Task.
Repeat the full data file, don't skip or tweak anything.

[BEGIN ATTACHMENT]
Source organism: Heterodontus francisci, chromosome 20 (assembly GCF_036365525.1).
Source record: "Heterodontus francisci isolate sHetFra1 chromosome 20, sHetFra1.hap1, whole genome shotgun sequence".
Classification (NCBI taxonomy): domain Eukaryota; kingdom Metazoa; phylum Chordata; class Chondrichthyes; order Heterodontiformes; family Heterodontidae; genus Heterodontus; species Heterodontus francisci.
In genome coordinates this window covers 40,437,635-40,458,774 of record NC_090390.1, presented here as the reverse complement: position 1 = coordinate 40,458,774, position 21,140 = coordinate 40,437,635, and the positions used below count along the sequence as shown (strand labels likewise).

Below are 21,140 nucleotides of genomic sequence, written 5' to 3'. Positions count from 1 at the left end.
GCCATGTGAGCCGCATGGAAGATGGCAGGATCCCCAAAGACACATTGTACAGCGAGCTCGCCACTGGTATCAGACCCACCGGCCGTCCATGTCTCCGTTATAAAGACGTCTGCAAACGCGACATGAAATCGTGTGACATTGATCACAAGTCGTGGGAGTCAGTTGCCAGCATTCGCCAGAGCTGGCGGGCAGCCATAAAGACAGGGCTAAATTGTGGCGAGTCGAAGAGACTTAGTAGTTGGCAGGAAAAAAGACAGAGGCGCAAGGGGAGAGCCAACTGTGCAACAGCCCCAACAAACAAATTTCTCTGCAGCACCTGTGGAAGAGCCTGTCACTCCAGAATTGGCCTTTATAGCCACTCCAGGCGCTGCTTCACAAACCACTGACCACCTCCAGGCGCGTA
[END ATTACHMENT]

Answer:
Source organism: Heterodontus francisci, chromosome 20 (assembly GCF_036365525.1).
Source record: "Heterodontus francisci isolate sHetFra1 chromosome 20, sHetFra1.hap1, whole genome shotgun sequence".
Classification (NCBI taxonomy): domain Eukaryota; kingdom Metazoa; phylum Chordata; class Chondrichthyes; order Heterodontiformes; family Heterodontidae; genus Heterodontus; species Heterodontus francisci.
In genome coordinates this window covers 40,437,635-40,458,774 of record NC_090390.1, presented here as the reverse complement: position 1 = coordinate 40,458,774, position 21,140 = coordinate 40,437,635, and the positions used below count along the sequence as shown (strand labels likewise).

Below are 21,140 nucleotides of genomic sequence, written 5' to 3'. Positions count from 1 at the left end.
GCCATGTGAGCCGCATGGAAGATGGCAGGATCCCCAAAGACACATTGTACAGCGAGCTCGCCACTGGTATCAGACCCACCGGCCGTCCATGTCTCCGTTATAAAGACGTCTGCAAACGCGACATGAAATCGTGTGACATTGATCACAAGTCGTGGGAGTCAGTTGCCAGCATTCGCCAGAGCTGGCGGGCAGCCATAAAGACAGGGCTAAATTGTGGCGAGTCGAAGAGACTTAGTAGTTGGCAGGAAAAAAGACAGAGGCGCAAGGGGAGAGCCAACTGTGCAACAGCCCCAACAAACAAATTTCTCTGCAGCACCTGTGGAAGAGCCTGTCACTCCAGAATTGGCCTTTATAGCCACTCCAGGCGCTGCTTCACAAACCACTGACCACCTCCAGGCGCGTA